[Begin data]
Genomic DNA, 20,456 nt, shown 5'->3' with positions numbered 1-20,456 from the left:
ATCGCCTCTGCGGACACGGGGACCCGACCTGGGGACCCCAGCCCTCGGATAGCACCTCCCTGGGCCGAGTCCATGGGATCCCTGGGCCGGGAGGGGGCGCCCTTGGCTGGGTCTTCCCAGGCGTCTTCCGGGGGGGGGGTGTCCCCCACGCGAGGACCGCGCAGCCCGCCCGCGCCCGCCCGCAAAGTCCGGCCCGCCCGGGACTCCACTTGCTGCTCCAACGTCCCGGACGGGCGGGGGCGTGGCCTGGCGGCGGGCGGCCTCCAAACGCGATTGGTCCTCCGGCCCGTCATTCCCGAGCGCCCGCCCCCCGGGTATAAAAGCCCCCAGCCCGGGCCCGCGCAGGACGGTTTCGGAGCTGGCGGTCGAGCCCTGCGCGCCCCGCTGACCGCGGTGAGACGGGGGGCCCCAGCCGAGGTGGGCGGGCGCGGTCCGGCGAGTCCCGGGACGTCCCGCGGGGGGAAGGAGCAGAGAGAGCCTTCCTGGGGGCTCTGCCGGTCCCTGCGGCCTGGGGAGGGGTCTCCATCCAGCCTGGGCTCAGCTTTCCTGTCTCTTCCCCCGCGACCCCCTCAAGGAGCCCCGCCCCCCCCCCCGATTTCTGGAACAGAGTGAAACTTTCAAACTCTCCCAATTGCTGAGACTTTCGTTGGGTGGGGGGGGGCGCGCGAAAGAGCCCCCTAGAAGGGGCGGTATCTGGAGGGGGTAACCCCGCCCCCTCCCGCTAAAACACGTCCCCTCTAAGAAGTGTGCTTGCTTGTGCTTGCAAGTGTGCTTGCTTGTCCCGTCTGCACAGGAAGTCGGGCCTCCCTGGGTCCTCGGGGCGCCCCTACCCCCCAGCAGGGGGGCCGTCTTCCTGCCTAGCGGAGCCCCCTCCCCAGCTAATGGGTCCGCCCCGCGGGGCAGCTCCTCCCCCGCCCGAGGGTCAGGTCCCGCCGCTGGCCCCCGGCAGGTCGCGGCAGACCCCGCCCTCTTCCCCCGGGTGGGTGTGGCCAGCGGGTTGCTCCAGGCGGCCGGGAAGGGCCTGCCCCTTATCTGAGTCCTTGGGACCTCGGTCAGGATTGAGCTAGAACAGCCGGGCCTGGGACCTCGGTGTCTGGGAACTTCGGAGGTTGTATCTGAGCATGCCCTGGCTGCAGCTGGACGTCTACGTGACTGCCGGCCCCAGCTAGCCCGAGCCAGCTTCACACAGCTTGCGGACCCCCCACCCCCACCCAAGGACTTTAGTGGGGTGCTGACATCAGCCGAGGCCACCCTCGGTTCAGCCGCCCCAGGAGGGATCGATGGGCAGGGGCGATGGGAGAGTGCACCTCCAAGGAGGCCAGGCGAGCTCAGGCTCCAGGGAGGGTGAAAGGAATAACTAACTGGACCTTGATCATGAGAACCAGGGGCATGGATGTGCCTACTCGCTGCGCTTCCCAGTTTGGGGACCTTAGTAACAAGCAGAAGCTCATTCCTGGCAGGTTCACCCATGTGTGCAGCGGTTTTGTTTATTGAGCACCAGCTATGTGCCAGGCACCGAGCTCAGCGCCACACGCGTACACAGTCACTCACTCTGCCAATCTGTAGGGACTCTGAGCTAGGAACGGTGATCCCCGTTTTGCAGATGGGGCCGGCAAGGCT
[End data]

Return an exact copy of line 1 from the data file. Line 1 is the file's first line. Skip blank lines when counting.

Genomic DNA, 20,456 nt, shown 5'->3' with positions numbered 1-20,456 from the left: